WARREN - One psychologist said convicted murderer Louis Mann was sexually abused by a father who insisted on bathing with his young son and taking extra time to wash the boy's private areas.
Another psychologist said Mann - who is on trial for his life - has eight documented visits to hospitals for either suicide attempts or severe depression.
The mental health experts highlighted testimony Thursday in the mitigation phase of Mann's murder trial in the courtroom of Judge W. Wyatt McKay.
Tribune Chronicle photos / R. Michael Semple
Dr. Bob Stinson of Columbus testifies during the mitigation phase of the Louis Mann trial on Thursday in Judge W. Wyatt McKay’s courtroom.
The same jury of eight men and four women already convicted Mann in the brutal murders of his parents two years ago. The panel is now considering whether to recommend the death penalty, life in prison without parole or parole possibility after 25 or 30 years.
''We're not here to excuse or justify why Louis killed his parents. We want to explain why,'' said defense attorney Matt Pentz, in his opening remarks before presenting testimony from the two experts who examined Mann after he was arrested and charged with the murders.
The mitigation phase will continue today when John Russell, a Trumbull County Jail chaplain, will testify in Mann's behalf. Defense attorneys also said there is a good chance that Mann also may offer an unsworn statement to jurors as a way of explaining the killings and at the same time avoid any cross examinations by prosecutors.
Mann strangled his mother, Frances M. Mann, 53, with a clothesline and shot his father, Philip J. Mann Sr., 59, with a .22-caliber rifle after beating him to death with a flashlight Sept. 30, 2011.
He drained his parents' bank account of $1,400 and spent it on drugs, a prostitute and motel rooms before he was arrested within two days and confessed to the murders.
Dr. Howard Fradkin, a renowned expert on male survivors of sexual abuse, said he was told by Mann about his dad taking baths with him at age 8 or 9.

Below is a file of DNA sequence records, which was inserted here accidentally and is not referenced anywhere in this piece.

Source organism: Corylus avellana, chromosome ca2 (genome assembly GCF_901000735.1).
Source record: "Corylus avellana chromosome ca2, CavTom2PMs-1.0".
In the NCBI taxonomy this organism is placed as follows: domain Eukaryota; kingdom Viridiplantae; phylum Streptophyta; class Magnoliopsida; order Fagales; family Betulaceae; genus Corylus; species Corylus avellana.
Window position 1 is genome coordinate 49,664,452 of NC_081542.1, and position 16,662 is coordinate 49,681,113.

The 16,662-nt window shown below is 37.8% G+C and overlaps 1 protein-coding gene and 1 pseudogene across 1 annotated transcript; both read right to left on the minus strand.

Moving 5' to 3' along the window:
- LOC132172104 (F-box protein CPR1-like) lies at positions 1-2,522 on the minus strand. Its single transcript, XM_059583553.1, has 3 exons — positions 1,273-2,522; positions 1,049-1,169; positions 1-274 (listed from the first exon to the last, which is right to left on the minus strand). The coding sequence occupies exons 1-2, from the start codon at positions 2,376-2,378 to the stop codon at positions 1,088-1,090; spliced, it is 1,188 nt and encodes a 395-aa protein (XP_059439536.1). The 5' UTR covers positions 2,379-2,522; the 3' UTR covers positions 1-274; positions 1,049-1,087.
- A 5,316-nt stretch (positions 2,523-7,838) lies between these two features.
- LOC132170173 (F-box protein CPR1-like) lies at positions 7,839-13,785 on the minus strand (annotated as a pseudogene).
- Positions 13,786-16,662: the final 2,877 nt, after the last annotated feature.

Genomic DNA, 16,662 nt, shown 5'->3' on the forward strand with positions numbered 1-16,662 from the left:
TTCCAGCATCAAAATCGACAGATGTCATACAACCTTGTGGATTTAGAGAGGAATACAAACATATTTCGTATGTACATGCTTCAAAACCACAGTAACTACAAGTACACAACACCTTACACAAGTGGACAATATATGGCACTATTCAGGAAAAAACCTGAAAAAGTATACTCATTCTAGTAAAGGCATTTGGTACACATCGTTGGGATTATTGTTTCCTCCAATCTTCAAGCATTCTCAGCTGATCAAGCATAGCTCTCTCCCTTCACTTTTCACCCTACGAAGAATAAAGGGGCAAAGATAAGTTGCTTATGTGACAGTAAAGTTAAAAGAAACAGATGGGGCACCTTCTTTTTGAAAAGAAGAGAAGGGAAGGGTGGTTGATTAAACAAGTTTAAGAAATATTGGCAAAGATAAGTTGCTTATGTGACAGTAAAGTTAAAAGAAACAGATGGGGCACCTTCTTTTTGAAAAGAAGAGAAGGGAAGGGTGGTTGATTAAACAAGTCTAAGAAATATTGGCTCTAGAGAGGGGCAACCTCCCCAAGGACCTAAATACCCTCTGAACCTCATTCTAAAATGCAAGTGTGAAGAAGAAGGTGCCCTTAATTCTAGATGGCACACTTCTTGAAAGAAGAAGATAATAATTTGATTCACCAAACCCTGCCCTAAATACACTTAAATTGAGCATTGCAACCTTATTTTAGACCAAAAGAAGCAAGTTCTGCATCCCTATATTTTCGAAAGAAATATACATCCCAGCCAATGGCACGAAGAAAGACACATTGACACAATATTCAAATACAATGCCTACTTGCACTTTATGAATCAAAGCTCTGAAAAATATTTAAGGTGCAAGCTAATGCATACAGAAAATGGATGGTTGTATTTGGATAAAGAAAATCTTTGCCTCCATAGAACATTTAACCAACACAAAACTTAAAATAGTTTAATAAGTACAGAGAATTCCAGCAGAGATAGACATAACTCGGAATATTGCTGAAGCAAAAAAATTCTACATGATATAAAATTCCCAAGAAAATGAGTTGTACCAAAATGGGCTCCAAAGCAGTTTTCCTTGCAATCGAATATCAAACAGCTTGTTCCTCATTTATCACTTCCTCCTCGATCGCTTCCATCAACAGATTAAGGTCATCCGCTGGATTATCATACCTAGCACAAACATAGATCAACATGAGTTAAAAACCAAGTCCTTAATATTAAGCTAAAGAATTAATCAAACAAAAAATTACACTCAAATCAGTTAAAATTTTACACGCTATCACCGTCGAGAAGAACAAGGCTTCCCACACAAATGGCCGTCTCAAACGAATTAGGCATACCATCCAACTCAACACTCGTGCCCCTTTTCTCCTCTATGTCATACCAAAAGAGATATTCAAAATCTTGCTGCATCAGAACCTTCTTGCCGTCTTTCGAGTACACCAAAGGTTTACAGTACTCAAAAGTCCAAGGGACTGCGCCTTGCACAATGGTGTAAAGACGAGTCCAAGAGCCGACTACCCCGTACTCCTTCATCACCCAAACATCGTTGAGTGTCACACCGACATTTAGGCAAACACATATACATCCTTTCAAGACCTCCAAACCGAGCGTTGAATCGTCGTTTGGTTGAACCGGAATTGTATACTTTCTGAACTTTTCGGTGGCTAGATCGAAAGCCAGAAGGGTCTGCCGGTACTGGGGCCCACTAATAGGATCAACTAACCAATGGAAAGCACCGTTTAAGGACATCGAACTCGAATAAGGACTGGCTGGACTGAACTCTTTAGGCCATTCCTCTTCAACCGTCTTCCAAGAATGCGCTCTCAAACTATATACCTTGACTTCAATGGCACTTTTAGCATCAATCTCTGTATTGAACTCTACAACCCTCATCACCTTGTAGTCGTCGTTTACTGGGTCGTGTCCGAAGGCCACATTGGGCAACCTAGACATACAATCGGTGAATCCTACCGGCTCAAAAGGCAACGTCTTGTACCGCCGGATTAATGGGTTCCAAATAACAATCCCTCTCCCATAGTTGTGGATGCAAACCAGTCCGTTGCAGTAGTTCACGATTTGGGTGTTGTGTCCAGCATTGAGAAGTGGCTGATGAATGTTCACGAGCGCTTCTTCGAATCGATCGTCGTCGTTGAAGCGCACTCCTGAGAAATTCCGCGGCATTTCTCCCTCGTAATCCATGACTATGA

When Mann told his mother about what happened during the baths and that his dad forced him to ''kiss'' his penis, his mother simply described her husband as ''sick.''
Fradkin, of Columbus, served as one of the experts on two Oprah Winfrey shows exploring how 200 male sexual abuse survivors managed their lives after the trauma. He also was featured on a show with Dr. Phil and served as one of the experts in the Jerry Sandusky case developing out of the Penn State sex abuse scandal involving young boys.
''These recollections (of past sexual abuse) are fractured. It's not like a movie,'' Fradkin explained. He said details of how the bathroom looked and the scene of telling his mother about the experience lent credibility to Mann's account.
''He felt ashamed,but he stayed loyal to his parents,'' Fradkin said. He said Mann suppressed the abuse for years and sometimes used drugs to help him forget.
Fradkin said there was a definite link between the abuse and the murders and if he had the wherewithal to seek professional counseling, it might have prevented the murders.
Assistant prosecutor Gabe Wildman was critical of Fradkin making $300 for his study and 17-page report on Mann and earning $150 an hour to drive to Warren from Columbus.
Fradkin admitted that it was actually his first testimony in a capital murder case, but Wildman got him to admit he spent only four hours with the defendant and more time going over reports with the attorneys.
A second expert, Dr. Bob Stinson, also of Columbus, authored a 55-page report.
Stinson, a forensic psychologist focused in on several episodes in Mann's life, including one time when he digested rat poison to try and kill himself and another time when his father pulled a shotgun away from his head to stop a suicide attempt.
The doctor said Mann with his depression, post traumatic stress disorder, substance abuse and other mental disorders received inadequate treatment at local hospitals and the Neil Kennedy Recovery Clinic, partly because he didn't have health insurance and participate in long-term treatment.
Stinson, who also is an attorney, said Mann's development was jaded by his parents' drug use and economic status.
Wildman and assistant prosecutor Chris Becker both pointed out that nearly all information the experts worked with came directly from Mann.
''You can speak for justice,'' Becker told the jury, trying to convince the panel that the aggravated circumstances of both parents killed during the course of a robbery outweigh any mitigating factors that will be presented.
Attorneys in the case are expected to present closing arguments Monday before deliberations being.